Several events were happening at once last June. I was about to turn 60. The entire college of science at Chapman was moving to a new building. We had just brought our loon research goals to a conclusion, which left me uncertain what questions to tackle in the future. Most important, the money was running out. These events conspired and left me thinking: should I keep studying loons? Or is it time to step back from field research and devote my energy to service to the University?

This question loomed over me for many months. When anyone asked, I was pushing ahead with plans to look at causes of aging in loons through our study of telomeres, but doubt nagged at me each day. Why continue? Have I answered all of the important questions? Should I just rest my back and write my book?

Strangely, I pulled out of this funk not through some unexpected statistical breakthrough or spellbinding discovery but by writing a grant proposal.

To me, grant proposals are a necessary evil. I do not enjoy marketing my ideas to colleagues in my field, who will weigh in with a thumbs up or down – perhaps for the wrong reasons. Selling ideas in an effort to secure funds seems shameless and mercenary. I became an academic in the first place partly to avoid such work. Yet to many scientists, grants are the bread and butter. Without funds to purchase equipment and supplies and hire personnel, most of us are quite limited in what we can study. So we write grant proposals.

Although I had pieced together the rudiments of an outline during this past summer, it was not until November that I started to turn that outline into the introduction and body of a proposal. Even then, I moved at an almost comically glacial pace. Each finished sentence, it seemed, was a great victory and warranted taking time off to recharge. I would find a clever opening phrase and birdwatch for two hours; locate a useful journal article and birdwatch for three. I was going nowhere.

Oddly, I gained momentum. As I added a reference here, ran a new statistical analysis there, a robust, compelling set of hypotheses began to emerge. In the process of constructing a document to convince other ecologists that I had ideas worthy of testing, I convinced myself that I had such ideas. What had begun as a hollow, pro forma exercise culminated in a thoughtful, executable plan for ten years of future loon research directed at the question of why loons settle and breed on small lakes that produce few offspring.

So I am back on track. Far from drifting numbly towards a new research season, I am energized and anxious to hit the lakes again. The sense of dread at facing a year of field work short‑staffed has lifted. Now I relish the challenge of keeping tabs on all of our study animals this summer with fewer field workers – as long as my back holds out.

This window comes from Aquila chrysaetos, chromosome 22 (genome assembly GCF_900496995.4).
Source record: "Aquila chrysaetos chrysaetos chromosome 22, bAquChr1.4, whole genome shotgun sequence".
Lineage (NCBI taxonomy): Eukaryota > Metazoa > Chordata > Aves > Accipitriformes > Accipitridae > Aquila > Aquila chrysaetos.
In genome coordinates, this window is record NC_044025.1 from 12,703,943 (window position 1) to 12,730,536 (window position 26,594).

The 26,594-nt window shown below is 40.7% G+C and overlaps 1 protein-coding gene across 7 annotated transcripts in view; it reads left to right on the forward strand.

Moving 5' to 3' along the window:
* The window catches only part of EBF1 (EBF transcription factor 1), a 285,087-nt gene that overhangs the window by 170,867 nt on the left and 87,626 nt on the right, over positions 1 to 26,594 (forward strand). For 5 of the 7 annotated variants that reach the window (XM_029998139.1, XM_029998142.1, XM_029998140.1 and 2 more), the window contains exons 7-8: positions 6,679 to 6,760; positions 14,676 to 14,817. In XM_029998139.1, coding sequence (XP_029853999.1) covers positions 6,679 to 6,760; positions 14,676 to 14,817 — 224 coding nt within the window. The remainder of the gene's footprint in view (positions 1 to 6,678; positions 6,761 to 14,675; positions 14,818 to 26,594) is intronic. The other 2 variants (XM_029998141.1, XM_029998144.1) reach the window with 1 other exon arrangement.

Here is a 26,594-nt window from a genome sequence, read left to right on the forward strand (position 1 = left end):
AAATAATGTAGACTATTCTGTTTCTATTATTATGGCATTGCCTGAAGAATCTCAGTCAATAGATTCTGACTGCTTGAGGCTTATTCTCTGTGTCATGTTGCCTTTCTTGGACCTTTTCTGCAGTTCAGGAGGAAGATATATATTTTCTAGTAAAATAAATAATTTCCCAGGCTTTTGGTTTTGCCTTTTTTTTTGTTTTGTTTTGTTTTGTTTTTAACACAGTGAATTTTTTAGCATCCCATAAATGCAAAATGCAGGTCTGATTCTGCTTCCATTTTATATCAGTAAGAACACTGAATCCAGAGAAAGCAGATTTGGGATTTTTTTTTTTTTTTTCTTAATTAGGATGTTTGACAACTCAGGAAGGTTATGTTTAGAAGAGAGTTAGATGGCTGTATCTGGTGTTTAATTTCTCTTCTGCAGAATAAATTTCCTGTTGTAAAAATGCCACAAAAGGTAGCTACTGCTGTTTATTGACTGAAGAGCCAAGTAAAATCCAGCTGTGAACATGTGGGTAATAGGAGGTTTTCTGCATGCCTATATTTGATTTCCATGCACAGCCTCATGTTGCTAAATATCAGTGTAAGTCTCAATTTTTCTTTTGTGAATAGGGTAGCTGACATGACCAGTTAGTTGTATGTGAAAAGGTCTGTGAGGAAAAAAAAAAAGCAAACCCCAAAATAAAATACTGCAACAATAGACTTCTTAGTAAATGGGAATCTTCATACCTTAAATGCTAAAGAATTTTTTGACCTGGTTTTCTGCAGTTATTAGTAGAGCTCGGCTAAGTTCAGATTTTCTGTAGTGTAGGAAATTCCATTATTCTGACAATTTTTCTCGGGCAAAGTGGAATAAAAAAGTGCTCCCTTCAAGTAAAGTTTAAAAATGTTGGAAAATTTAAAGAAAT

Let me apologize right now for the negative tone of many recent blog posts. I hope my recent negativity does not obscure what has always been a stimulating, productive and (I hope) useful field research project. We have discovered a trove of exciting, odd, and often unexpected behavioral patterns in a species whose breeding system was thought to be monotonously monogamous. We have also described important ecological patterns — such as natal site imprinting and ecological traps — which might help us conserve loons. Along the way, I have met and worked with scores of wonderful people, including over 70 field interns. Most of these folks used the experience of loon research to help mold their career plans, aiming eventually for grad school in wildlife or ecology, or for jobs in conservation at the local, state, or federal level. Every year I get a charge out of meeting a new crop of young people eager to contribute to the project, learn field techniques and lay the groundwork for their careers.

However, not all interns work out. This past field season was my most difficult ever. In 2017 I failed to motivate one of my field assistants to complete data collection at all of her assigned lakes each day, and her complaints and poor performance hurt team morale. But last year was doubly trying, because a second field assistant falsified her data. In truth, this was the third instance of falsification that I had observed during the study.

One can dismiss data falsification by one or two field workers as flukes. When we found that Laura was not going to some of the lakes on her circuit in 1996 and was faking her arrival and departure times at some others, we were horrified. Having never encountered this problem before, though, we eventually decided that something was wrong with Laura for her to have betrayed our trust. Margaret, my head field assistant that year, announced, “I always thought she was a spoiled brat”, and I quickly agreed. When Frank, another team leader, caught Chelsea faking her data in 2005, I allowed myself to reach a similar conclusion. The problem was Chelsea, not us. I assured Frank that I would be more careful in screening potential field assistants in the future.